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60 percent of the fashion and textile industry are eager to go green

By Andrea Byrne


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Despite the Covid-19 pandemic, new research reveals sustainability is still ranked as the second most important strategic objective for businesses (60 percent) in the retail sector.

The number one priority in the list was improving customers’ experience (64 percent), while one in six listed ‘rewarding shareholders’ as the top objective.

That’s according to the US Cotton Trust Protocol and Economist Intelligence Unit (EIU), which surveyed 150 executives from fashion, retail and textile businesses across Europe and the US.

The new research showed that leaders are introducing sustainability measures throughout the supply chain: 65 percent are sourcing sustainability produced materials, 51 percent are introducing a circular economy approach and cutting greenhouse gasses, and 41 percent are investing in new technologies such as 3D printing and blockchain.

70 percent of leaders are confident that affordable, fast and sustainable fashion is achievable.

Data collecting crucial for sustainability

In terms of how companies are prioritising their sustainable approaches, 58 percent prioritised developing an environmental sustainability strategy with measurable targets as a way of implementing sustainability, while 53 percent considered data collection crucial for sustainability.

Three in ten businesses stated that the availability of reliable data holds the key to a greater understanding of sustainability over the next decade. Additionally, 73 percent of industry leaders said that support for global benchmarks and thresholds are effective ways of measuring sustainability performance and progress in the industry.

However, while businesses recognise the importance of data on supplier sustainability practices (65 percent), and workers’ rights and workplace health and safety (62 percent), the research revealed a lack of data from businesses concerning sustainability sourcing.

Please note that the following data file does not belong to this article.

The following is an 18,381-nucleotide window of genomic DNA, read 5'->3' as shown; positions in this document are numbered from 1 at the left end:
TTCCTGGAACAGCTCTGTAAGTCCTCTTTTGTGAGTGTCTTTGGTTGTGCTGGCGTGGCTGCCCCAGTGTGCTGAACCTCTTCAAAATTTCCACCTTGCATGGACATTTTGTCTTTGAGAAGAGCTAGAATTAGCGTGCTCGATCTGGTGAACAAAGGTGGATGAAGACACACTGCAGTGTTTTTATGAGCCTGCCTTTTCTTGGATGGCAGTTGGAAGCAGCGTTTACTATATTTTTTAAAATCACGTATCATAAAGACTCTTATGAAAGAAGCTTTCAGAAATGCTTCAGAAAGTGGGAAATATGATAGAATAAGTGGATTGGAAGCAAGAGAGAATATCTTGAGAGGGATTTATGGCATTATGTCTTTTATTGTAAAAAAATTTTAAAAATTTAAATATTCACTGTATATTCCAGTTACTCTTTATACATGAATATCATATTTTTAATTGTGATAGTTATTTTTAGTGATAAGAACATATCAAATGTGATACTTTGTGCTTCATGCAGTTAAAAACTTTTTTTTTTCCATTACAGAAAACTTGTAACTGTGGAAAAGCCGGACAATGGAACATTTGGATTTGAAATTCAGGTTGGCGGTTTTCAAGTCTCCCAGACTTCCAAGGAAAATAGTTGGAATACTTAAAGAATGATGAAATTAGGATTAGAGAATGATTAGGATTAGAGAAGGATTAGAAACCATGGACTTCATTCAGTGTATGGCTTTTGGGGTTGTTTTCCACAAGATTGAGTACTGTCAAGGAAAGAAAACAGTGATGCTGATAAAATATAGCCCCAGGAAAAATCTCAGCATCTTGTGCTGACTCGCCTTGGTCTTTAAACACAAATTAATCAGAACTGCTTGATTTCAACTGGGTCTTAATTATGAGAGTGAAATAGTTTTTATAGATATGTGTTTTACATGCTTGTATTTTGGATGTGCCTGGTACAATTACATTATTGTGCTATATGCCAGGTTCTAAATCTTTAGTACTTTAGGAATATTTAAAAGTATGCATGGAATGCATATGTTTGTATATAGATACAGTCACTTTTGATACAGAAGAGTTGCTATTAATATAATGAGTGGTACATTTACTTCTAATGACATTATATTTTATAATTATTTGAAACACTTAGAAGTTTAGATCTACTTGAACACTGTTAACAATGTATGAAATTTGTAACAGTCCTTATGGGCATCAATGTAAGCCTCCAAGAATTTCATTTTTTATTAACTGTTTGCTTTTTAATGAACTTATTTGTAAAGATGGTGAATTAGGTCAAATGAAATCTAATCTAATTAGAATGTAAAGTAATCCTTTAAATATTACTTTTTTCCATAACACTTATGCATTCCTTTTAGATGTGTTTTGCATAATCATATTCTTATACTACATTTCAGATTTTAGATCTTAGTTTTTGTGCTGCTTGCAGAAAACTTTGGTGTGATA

45 percent of businesses do not track their greenhouse gas emissions across production, manufacturing and distribution of the products they sell, and 41 percent do not track the amount of water and energy used to produce the raw materials they source. 26 percent of respondents saw a lack of available and easily-accessible data as hindering sustainability progress across the industry.

Collaboration is needed to drive change

The report also found that industry leaders require collaboration to make sustainable change, but when it comes to external support to help guide that progress, they don’t necessarily think further regulation is the answer.

The UN Sustainable Development Goals and government regulation were given equal weight of 24 percent in support of businesses for driving sustainable change, and 33 percent ranked regulatory requirements within the top three factors for helping guide the progress of sustainability.

Jonathan Birdwell, regional head of public policy and thought leadership at the EIU, said in a statement: “It’s clear from the survey results and our interviews with business leaders that the industry is committed to driving progress on its sustainability performance. We were particularly struck by the fact that sustainability is largely considered as pre-competitive, behind the scenes brands are sharing resources and lessons learned.”

Just over half of respondents in the survey said they thought the uncertainty of Covid-19 would make sustainability less of a priority within the industry.

Photo credit: Business Wire

Economist Intelligence Unit
Sustainable Fashion
US Cotton Trust Protocol